We think that, what we need, is to overcome obstacles to the reuse and sharing of data, especially when sectors depend on such organizations in order to develop their services (for example smart building or smart cities). Or to propose new services for customers, for example elderly people home care, with project of cooperation between sensors industries, IoT platforms and ISPs. This shows the potential of COOPETITION in which each actor could benefit sharing data with this “win win approach”.

In certain cases, data sharing could be encouraged by public authorities. For example, the pooled data could be collected by a public body and be aggregated before being reused or redistributed. That’s what the US Bureau of Transportations has put in practice by opening US airline data on air navigation.

More generally, we could promote open standards in application programming interfaces (APIs) and data formats.

We believe that these first steps are crucial in order to build a framework to ensure that data can be used by every actor of the value chain, to ensure that the data economy benefits everyone. The goal of the European Commission should be to foster the emergence of the new data environment encouraging competition and coopetition and the dissemination of innovation capabilities. That is essential to build a European data economy.


Data localisation restrictions

Now, what about data localization restrictions? Here, the question should be: what is the objective that we are following? We understand that what we need is a less fragmented cloud market, which can enable big European players to emerge.

1. It appeared to us that the fragmentation of the cloud market very much depends on factors outside the legislative sphere. As a study published last year has shown, “perceptions are as powerful as hard restrictions in deterring cross-border data transfers.” Some consumers indeed believe - perhaps for wrong reasons - that the localization of data within their country still provides better security.

The Digital Single Market should therefore focus on information campaigns and efforts to build trust in the sector, such as the "European Secure Cloud" label.

2. If the Commission and member states are to push a legislative initiative, we need, however, to regulate with extreme caution. Indeed, we need to prevent the harmonization of national localization provisions from becoming a race to the bottom.

Three prerequisites should be a condition to any legislative initiative concerning the lifting of data localisation restrictions:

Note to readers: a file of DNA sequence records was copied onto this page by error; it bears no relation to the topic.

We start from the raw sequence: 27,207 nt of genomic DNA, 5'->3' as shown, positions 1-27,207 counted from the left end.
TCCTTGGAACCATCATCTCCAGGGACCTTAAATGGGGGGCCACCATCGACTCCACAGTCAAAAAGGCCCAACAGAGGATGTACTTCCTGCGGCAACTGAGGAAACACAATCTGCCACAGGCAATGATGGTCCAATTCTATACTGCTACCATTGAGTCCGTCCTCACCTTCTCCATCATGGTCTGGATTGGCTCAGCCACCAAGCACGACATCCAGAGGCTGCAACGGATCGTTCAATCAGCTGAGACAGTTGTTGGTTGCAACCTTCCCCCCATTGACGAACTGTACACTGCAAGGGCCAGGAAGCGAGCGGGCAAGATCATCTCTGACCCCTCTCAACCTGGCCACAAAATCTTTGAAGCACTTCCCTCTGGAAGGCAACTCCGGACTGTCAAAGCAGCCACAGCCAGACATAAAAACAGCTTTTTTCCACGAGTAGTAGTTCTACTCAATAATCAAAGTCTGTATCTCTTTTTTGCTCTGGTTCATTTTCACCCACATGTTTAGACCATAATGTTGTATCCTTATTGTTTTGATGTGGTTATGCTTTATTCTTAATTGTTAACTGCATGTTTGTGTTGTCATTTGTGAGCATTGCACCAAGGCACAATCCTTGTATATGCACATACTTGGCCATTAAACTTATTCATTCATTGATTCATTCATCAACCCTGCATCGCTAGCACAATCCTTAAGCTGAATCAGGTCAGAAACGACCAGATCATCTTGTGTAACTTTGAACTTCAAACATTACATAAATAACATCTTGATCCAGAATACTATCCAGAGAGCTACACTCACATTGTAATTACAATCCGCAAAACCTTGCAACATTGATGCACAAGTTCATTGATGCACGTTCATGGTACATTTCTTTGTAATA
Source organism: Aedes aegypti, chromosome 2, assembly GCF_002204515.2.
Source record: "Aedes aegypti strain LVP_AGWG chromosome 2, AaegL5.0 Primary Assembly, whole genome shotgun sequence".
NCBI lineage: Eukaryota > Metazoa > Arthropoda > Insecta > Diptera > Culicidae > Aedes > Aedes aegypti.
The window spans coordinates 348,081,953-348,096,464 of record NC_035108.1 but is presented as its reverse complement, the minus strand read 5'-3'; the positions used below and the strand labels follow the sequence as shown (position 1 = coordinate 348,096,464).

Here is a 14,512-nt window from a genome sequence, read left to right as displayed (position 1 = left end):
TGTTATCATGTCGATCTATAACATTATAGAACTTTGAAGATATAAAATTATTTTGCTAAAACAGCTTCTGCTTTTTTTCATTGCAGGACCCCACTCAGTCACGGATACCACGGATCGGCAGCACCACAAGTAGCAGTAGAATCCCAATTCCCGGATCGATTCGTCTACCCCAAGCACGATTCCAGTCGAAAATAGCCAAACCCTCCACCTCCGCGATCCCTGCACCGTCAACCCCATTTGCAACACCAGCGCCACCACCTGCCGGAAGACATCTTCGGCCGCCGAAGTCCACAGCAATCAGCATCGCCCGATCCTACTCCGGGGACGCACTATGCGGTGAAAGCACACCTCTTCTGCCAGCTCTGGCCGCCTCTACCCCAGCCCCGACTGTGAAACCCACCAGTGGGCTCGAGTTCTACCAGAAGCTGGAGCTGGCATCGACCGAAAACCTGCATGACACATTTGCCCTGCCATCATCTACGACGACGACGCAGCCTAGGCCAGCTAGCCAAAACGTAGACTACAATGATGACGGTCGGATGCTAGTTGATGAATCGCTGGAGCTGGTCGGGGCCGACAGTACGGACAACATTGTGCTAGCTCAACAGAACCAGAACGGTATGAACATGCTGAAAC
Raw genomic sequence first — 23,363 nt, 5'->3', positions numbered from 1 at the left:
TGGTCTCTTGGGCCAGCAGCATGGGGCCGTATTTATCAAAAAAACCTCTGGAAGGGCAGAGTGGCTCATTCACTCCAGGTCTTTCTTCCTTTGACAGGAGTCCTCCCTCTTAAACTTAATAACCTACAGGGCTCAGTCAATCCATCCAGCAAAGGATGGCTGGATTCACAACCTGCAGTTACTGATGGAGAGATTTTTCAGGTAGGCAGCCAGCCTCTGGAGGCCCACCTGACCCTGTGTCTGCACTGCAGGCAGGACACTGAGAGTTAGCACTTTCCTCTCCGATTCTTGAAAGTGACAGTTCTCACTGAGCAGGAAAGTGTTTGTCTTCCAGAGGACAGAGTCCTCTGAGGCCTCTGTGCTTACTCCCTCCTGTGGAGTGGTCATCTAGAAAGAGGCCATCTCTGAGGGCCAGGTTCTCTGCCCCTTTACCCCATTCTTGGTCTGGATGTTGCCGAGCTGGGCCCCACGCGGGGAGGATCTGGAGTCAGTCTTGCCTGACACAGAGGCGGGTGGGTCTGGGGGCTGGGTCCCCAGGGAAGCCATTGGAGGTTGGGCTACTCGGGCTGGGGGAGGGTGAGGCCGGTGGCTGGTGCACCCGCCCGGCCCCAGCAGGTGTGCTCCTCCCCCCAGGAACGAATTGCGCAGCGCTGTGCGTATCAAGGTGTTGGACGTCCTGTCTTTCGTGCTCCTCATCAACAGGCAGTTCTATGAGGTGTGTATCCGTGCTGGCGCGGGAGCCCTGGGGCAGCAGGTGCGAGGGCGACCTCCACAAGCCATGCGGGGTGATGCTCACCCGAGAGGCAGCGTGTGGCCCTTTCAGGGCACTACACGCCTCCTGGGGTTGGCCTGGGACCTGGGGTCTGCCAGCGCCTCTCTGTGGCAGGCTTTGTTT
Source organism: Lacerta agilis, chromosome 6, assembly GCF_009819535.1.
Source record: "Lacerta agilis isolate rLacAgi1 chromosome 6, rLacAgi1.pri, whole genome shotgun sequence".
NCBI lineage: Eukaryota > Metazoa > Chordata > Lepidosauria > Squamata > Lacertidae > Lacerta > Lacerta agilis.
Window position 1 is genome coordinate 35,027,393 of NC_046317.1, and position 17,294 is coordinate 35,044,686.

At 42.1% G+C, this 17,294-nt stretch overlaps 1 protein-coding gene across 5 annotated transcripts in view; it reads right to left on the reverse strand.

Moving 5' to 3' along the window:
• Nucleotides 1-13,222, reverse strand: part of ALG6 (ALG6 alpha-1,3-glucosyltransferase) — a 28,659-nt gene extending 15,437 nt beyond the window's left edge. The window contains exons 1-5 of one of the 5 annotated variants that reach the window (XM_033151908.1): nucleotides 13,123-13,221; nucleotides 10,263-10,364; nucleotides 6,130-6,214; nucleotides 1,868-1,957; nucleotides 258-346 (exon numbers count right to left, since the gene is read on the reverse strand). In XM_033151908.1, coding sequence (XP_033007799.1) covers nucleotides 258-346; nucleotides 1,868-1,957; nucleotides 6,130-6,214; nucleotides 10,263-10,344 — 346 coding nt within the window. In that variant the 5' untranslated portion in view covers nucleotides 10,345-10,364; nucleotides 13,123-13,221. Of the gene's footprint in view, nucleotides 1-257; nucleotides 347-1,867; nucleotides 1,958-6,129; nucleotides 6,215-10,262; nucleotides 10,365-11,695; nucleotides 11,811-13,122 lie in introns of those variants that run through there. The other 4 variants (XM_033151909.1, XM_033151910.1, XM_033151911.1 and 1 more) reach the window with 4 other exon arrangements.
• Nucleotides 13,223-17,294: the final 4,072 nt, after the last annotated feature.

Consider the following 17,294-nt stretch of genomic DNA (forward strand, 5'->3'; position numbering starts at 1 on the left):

• the definition of exacting standards with respect to data security,

  • a convergence on strict guarantees concerning storage of sensitive data,

  • and increased European cooperation with respect to access by the authorities to certain data, particularly as part of court cases. Special caution should be exercised concerning the free flow of social and tax data, in the context of efforts to combat tax evasion.


Free flow of data in international agreements

To conclude, the members of the Council wanted to remind the Commission that defining a European framework for the free flow of data should not preclude the inclusion of such a principle at international level. We must avoid a domino effect.

Such an inclusion would raise major issues regarding competitiveness, consumer protection and respect of basic rights. On the one hand, the strong imbalance between the European digital industries and the non-European digital giants calls for an essentially defensive strategy. On the other hand, the inclusion of this concept could undermine the sovereignty of European countries in terms of regulation, taxation, security and public policies. In this respect, it is essential not to play down the economic, social and political value of data; its flows shape value transfers in the 21st century and we are still struggling to evaluate its significance.


Our opinion on this subject is available (in French) here and in English (here).


Célia Zolynski's intervention : 1:30:00 - 1:37:00